Anti-P&G Tome Climbs to Amazon's Top 10 Best-seller List in First Week

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CINCINNATI ( -- Potential marketing applications of radio-frequency identification chips -- which range from in-store marketing to tracking readership of magazine ads -- may be harder than ever to implement now that a new book lambasting the companies behind the technology is showing surprising popularity.
Katherine Albrecht's book 'Spychips' hits Amazon's top 10 list within one week of its release.
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Spychips: How Major Corporations and Government Plan to Track Your Every Move with RFID, published Sept. 27, hit the top 10 on’s non-fiction best-seller list and No. 1 on its current-events list during its first week of publication, said the book's author, Katherine Albrecht.

Third printing
The book was already is in its third printing, she said, after demand swamped initial projections despite relatively modest pre-publication publicity, besides Ms. Albrecht tapping her own e-mail list of supporters of her group, Caspian, or Consumers Against Supermarket Privacy Invasion and Numbering.

Futuristic scenarios of RFID use in marketing once included targeting TV commercials to consumers based on what they buy or when they take the last bottle of Coca-Cola from the fridge, the book says, outlining a 2000 “house of the future” established by Procter & Gamble Co. and MIT in Cambridge, England.

More realistically, perhaps, backers of the soon-to-launch Apollo media tracking project from Arbitron and VNU have discussed using RFID in magazine pages to tackle hard-to-track ad exposure for the medium among its opt-in panelists.

Ms. Albrecht and her co-author and fellow Caspina organizer, Liz McIntyre, are trying to thwart such developments, contending they’ll ultimately lead to unwanted snooping on consumers not only by marketers but also by government and high-tech voyeurs and stalkers.

P&G singled out
Ms. Albrecht singles out P&G as the primary driver behind global RFID development, and said its recent acquisition of Gillette Co., whose products Caspian boycotts over its retail RFID testing practices, only makes it a bigger mover for the technology.

Despite assurances that it has no current plans to track consumer behavior with RFID, P&G filed for a 2001 patent titled “Systems and Methods for Tracking Consumers in a Store Environment,” the book says.

Milan Turk Jr., director-global customer business development for P&G, said that while he was not aware of the patent, that “privacy is something we take very seriously.”

Notice and choice are drivers of its privacy policy, he said, so consumers will be notified of RFID tags on products and given the opportunity to remove or deactivate them. The same principles, he said, have been adopted by EPCGlobal, the industry group in charge of implementing RFID.

First phase: Pallets and cases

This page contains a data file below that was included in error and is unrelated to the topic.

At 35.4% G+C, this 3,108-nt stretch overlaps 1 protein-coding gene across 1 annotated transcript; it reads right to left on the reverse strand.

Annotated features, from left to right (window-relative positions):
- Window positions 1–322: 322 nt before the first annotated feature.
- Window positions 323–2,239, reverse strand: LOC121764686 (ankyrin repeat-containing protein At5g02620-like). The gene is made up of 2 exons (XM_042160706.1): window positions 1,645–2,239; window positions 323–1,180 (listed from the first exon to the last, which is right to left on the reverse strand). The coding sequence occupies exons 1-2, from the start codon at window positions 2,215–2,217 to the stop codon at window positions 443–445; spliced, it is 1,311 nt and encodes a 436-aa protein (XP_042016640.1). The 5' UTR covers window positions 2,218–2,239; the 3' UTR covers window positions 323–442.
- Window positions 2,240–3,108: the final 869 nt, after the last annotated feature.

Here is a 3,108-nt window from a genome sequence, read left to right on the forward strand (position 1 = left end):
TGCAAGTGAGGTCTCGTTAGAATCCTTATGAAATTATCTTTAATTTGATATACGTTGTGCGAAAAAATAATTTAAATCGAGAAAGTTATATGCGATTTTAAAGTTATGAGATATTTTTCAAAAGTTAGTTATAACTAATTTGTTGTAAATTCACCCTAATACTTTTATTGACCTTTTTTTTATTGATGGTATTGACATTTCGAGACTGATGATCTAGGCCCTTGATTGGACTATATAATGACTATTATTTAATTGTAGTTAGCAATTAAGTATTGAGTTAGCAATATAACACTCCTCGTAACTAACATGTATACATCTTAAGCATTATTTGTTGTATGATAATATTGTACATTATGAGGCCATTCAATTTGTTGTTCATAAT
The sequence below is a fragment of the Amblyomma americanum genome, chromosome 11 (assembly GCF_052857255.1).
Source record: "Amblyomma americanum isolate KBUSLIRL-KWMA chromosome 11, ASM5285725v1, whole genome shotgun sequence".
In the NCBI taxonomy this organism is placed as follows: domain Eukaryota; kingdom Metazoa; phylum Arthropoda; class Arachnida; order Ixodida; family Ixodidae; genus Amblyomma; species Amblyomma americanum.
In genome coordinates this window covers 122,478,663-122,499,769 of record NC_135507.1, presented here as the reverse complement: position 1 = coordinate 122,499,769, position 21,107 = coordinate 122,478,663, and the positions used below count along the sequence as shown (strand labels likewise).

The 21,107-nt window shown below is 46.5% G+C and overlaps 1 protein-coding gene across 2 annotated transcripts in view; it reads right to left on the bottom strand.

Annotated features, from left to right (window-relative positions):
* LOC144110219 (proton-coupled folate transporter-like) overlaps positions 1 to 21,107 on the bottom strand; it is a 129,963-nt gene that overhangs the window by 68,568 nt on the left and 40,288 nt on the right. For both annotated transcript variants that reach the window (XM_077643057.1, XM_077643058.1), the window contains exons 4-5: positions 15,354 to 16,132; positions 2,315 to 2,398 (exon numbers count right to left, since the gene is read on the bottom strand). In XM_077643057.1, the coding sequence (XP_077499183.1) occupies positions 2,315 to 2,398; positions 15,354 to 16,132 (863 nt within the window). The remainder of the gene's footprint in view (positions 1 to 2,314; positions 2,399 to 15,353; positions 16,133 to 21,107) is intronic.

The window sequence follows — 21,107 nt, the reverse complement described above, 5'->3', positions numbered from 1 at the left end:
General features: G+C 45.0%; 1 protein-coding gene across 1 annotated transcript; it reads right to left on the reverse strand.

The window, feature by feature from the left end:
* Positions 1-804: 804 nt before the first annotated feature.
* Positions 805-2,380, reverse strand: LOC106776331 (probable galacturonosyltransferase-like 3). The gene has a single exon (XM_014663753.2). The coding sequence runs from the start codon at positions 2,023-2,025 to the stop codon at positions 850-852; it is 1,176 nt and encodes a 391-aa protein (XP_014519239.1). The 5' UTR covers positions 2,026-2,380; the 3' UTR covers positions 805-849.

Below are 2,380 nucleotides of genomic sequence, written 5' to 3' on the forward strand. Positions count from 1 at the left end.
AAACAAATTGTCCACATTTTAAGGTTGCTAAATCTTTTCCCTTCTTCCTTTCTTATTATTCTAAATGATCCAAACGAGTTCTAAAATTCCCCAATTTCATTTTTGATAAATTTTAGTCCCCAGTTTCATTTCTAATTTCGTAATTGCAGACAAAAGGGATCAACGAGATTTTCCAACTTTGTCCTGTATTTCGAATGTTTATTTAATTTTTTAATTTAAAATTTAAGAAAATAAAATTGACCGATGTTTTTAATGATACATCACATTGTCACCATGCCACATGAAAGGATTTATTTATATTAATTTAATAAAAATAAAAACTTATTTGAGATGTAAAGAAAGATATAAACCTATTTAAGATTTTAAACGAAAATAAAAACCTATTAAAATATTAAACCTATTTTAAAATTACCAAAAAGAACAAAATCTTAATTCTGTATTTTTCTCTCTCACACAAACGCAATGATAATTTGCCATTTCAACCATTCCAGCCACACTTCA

Any consumer research or marketing applications of the technology, he said, remain in the distant future, as P&G and others currently are focused on making the technology work on pallets and cases at Wal-Mart Stores and other retailers. The earliest consumer-facing applications, he said, are likely to be aimed at ensuring availability of products on promotion.

But Ms. Albrecht finds industry safeguards weak in practice. Caspian plans a protest at Wal-Mart Stores in Dallas this week over what she sees as insufficient point-of-purchase notification on such products as Hewlett-Packard printers being sold with RFID chips in their packages.

A Wal-Mart spokeswoman said the packages are labeled as having the chips, as promised. “RFID will not be used to track consumers,” she said, or to collect data about consumers or their purchases.

The cost of chips still prohibits widespread use on most products, though manufacturers recently have driven costs as low as under 7 cents a chip. As a practical matter, manufacturers and retailers are still struggling to reliably apply and read the chips, though Wal-Mart says it will expand its current program using RFID on pallets and cases to 500 stores by the end of the month and to its top 300 suppliers by early next year.

'Mark of the Beast'
Meanwhile, Ms. Albrecht, a libertarian Harvard doctoral student, also is preparing to reveal another of her facets -- Christian activist. A second edition of her book due in January links RFID to the “mark of the beast” in the Book of Revelations.

That line of reasoning may make some of her corporate foes snicker privately, but has gotten a warm reception from some fellow privacy advocates hoping to expand their reach.

For P&G, it could also mean another run-in with conservative Christians. The company was the target for decades of unfounded rumors linking its now-discarded corporate logo to Satan worship and recently ended a boycott by the American Family Association in April by saying it had stopped advertising on such shows as NBC’s Will and Grace.

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